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fuse capacity higher -why?

Discussion in 'Electronic Design' started by dew, Mar 15, 2006.

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  1. dew

    dew Guest

    A fuse has a interrupting capacity, which is the maximum current the
    fuse can safely interrupt. Generally this should be higher than the
    prospective short circuit current-why is this so?in other words,why
    should the fuse wire capacity be higher than the line wire capacity
    say for example-the maximum short circuit current is 50 A.if the fuse
    capacity is 51 A, it wil allow 50 A current also.This shouldn happen
    right?plz clarify asap
    thanks
     
  2. The interrupting current is not the fusing current.

    Fusing current is the current that melts the fuse element. The melted
    element will then attempt to interrupt the current by producing a
    break in the continuous metal path through the fuse.

    Interrupting current is the highest current, who's arc between the
    melted blobs of metal the fuse can extinguish within a reasonable
    period of time (a 1 or 2 half cycles, perhaps). If the supply to the
    fuse can produce a short circuit current higher than this, the fuse
    housing will either melt, turn into a plasma ball, explode, or some
    sequence of these effects. None of those reactions is considered a
    safe and successful current interruption.
     
  3. Phil Allison

    Phil Allison Guest

    "dew"

    ** The maximum " interrupting capacity " of a fuse is at least 10 times &
    can be well over 1000 times its rated (maximum holding) capacity.


    ** Simply so the fuse will *open* when a short happens - rather than turn
    into a fire ball.


    ** The continuous current capacity of an *equipment fuse* should not be
    greater than the AC line cables that feed it - however AC line cables are
    always protected by fuses or breakers of their own.


    ** You have your definitions all screwy.



    .......... Phil
     
  4. Joseph2k

    Joseph2k Guest

    Yes, fault currents can be many times to thousands of times that normal
    currents. Interrupting capacity is as described. Also, interrupting
    current capacity requirements are always based on available fault current
    calculations. Having done this several times in the course of my work in
    the past few years has been a real education in protection systems.
     
  5. Terry Given

    Terry Given Guest

    in NZ, an old house will typically have around 1kA fault current; newer
    houses are more like 6kA.

    Where I used to work designing motor controllers, the fault current was
    250,000A - lots of grid-connected SCIMs with inertial loads, and 2m from
    a 2MVA xfmr.

    Cheers
    Terry
     
  6. Phil Allison

    Phil Allison Guest

    "Terry Given"

    ** An absolute LIE.

    ** An even BIGGER LIE.


    ** Yawn.....

    Crap on, crap on, crap on ....




    ......... Phil
     
  7. Terry Given

    Terry Given Guest

    not according to the EWRB (Electrical Workers Registration Board), who
    probably know what they are doing.
     
  8. Phil Allison

    Phil Allison Guest

    "The Pinball Wizard of Nelson "



    ** Blah blah blah ......

    No info - just asinine Kiwi fuckwittery.





    ......... Phil
     
  9. Terry Given

    Terry Given Guest

    your geography is a bit screwy.... nor have I done much work with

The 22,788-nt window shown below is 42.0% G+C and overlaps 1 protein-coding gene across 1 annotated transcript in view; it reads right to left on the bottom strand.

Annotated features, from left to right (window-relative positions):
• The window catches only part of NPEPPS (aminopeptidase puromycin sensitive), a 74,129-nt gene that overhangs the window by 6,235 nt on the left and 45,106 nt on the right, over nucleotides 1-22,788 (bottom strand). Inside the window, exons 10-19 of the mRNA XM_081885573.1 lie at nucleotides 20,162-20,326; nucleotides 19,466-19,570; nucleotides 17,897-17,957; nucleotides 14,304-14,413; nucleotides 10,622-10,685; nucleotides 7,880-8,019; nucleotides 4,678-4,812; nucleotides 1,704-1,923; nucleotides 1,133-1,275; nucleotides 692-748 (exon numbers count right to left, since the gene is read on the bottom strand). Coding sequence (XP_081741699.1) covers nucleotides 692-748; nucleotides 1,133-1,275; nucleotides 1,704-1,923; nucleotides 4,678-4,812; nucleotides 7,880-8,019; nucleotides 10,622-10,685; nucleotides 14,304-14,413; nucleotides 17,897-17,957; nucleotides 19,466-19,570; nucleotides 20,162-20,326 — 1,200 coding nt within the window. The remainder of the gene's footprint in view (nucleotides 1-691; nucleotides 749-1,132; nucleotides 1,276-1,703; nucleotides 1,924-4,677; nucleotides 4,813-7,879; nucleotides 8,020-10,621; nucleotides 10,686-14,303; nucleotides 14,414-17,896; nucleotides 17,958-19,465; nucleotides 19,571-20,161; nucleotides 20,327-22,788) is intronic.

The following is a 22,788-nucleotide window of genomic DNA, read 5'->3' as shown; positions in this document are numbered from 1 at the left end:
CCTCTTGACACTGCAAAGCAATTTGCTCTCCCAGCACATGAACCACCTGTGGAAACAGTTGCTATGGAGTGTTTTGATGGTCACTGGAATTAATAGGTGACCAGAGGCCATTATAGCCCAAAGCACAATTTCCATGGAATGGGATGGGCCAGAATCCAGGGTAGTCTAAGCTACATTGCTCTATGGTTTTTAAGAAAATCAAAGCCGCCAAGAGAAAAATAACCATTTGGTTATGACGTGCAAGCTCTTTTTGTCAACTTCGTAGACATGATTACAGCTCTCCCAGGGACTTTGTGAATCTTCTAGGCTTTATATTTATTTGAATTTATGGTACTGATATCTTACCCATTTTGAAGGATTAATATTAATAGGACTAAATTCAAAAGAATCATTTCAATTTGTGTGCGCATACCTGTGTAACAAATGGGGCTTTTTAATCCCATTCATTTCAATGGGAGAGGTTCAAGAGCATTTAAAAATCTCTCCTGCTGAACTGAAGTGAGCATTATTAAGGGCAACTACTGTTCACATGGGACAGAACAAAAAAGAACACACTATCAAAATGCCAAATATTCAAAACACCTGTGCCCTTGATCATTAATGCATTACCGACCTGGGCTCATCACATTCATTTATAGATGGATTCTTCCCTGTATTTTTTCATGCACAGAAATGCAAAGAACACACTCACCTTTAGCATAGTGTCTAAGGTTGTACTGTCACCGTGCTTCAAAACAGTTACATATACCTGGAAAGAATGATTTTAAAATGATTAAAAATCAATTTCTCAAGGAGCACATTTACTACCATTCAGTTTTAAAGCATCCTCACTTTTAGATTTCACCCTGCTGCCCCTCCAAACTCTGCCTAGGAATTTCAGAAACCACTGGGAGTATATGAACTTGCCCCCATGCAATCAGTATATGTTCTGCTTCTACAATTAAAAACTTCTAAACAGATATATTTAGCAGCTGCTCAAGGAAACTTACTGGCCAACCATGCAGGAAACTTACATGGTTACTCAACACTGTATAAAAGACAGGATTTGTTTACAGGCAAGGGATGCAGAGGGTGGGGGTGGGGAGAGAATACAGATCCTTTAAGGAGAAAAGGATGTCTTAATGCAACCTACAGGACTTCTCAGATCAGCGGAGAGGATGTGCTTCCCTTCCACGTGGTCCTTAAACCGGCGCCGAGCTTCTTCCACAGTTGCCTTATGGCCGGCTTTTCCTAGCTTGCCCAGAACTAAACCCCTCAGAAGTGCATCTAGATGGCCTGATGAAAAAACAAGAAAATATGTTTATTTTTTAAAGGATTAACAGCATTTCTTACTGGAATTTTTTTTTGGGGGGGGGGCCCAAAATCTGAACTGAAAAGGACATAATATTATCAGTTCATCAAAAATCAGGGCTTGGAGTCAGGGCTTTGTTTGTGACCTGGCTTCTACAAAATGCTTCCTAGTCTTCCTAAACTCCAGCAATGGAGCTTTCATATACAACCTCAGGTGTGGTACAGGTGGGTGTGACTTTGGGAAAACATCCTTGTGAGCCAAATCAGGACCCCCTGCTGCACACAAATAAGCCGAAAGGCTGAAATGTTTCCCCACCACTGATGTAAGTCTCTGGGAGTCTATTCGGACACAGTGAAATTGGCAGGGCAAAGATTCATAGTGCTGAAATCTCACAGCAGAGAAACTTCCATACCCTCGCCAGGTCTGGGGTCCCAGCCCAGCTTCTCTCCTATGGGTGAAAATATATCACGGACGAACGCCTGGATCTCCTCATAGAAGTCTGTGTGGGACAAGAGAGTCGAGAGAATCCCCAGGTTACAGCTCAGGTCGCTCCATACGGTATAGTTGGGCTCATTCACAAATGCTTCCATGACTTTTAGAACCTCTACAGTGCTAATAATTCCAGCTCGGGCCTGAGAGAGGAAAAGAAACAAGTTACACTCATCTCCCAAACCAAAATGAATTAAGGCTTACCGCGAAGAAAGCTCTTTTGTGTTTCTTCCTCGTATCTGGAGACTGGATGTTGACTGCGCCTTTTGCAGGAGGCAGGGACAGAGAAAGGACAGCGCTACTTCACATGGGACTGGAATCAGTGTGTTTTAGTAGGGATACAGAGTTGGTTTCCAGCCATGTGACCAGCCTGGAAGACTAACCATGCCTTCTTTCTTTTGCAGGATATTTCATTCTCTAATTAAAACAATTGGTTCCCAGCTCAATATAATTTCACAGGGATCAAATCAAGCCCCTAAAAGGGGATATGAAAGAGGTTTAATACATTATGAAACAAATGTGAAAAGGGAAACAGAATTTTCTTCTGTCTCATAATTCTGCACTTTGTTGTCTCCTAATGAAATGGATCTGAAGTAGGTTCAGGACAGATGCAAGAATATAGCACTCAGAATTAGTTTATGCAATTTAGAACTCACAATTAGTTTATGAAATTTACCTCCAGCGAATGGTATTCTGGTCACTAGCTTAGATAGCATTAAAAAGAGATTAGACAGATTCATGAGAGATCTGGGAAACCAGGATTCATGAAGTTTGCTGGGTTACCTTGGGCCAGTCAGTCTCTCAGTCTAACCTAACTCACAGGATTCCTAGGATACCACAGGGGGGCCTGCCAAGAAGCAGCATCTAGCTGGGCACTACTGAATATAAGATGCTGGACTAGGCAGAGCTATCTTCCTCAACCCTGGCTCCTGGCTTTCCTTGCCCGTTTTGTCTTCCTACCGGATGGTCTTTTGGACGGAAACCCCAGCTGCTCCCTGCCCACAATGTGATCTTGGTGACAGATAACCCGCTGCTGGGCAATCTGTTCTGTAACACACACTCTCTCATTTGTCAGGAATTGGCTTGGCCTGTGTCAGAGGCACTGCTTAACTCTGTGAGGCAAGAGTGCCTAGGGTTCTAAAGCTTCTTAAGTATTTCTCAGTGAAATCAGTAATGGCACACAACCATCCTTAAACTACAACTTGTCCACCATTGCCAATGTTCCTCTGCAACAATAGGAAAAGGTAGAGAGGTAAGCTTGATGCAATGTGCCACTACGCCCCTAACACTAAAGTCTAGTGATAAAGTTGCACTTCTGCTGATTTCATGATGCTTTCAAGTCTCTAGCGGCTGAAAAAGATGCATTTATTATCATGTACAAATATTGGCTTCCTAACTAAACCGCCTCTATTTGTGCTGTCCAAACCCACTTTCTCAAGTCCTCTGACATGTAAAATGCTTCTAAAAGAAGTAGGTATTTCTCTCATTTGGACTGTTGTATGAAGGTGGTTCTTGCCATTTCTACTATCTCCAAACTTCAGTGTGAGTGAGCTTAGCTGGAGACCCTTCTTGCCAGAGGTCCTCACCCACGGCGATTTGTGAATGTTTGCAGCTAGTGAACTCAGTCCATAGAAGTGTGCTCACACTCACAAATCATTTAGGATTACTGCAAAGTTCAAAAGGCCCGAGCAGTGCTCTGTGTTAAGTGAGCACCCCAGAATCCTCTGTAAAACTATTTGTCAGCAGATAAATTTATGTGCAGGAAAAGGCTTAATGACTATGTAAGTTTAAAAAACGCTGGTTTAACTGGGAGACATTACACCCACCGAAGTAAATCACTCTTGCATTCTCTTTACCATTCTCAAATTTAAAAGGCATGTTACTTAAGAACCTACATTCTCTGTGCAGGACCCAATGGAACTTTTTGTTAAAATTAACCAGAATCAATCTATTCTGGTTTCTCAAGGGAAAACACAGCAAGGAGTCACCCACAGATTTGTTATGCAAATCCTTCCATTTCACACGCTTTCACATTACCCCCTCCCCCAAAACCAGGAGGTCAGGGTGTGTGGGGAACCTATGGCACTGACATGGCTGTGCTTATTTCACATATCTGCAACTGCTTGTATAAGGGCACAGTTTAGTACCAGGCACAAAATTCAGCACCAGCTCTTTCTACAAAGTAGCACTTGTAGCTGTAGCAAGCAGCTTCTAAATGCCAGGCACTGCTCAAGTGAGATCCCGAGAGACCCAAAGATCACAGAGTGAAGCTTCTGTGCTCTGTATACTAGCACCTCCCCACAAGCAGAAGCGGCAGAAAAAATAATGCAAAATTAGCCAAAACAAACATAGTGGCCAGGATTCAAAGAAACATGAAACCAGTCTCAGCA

pinballs, and nothing since 1990. perhaps one day you'll learn to
    harness the power of the internet - a quick google search found this:

    http://study.massey.ac.nz/major.asp?major_code=2356&prog_code=93353
    the data came from an electrical inspector, when I did my ESTB a couple
    of years ago (yes, I'm a fully qualified appliance serviceman, although
    the pay is piss poor, who would want to do that shit)

    old houses have a lower fault current than new houses, cos the wires are
    smaller. the 60A pillarbox HRC fuses will actually limit fault current
    slightly (as do all fuses) to somewhat less than the fault current of
    the transformer feeding that house (just as well really), but the dangly
    wires to the house do the bulk of the work - 1kA needs about 0.23 ohm,
    which is ~ 20m of 4mm^2 (incl. return). 6kA needs about 0.04Ohms.

    I recently had the supply to my house re-wired, and as it was 80 metres
    my sparky used 70mm^2 Al, around 80mOhm for the round trip, so at the
    switchboard I will only see ~ 3kA.

    If your house is a lot closer to the pillarbox (modern in-fill housing
    is often only a few metres away), impedances go down and fault currents
    go up. its pretty clear that 1-6kA is quite feasible. Besides, I've
    repaired many PSUs, appliances etc with 20mm fuses (125A rupture
    current) that have been utterly destroyed - in some cases not even end
    caps remained - so clearly the fault current is well above 125A
    (although some of those may well have come from commercial buildings,
    where the fault current is even higher).

    Cheers
    Terry
     
  10. Phil Allison

    Phil Allison Guest

    "The Pinball Wizard of Nelson "

    ** Then you are free to say exactly which Kiwi shithole you ARE the
    "Pinball Wizard" of - Terry.

    We all need to know.

    Urgently.


    ** The cap fits ......

    Even if that pointy head of yours is swollen like a toad fish.

    ( snip puerile tripe about some worthless Kiwi IT degree - peeeeukkeeee )




    ** Yawn .............

    Anyone with a DVM and an 2400 watt electric jug can demonstrate it is
    totally false in regards to a domestic, 240 volt, power outlet.

    **** off - IDIOT !!!!




    ........ Phil
     
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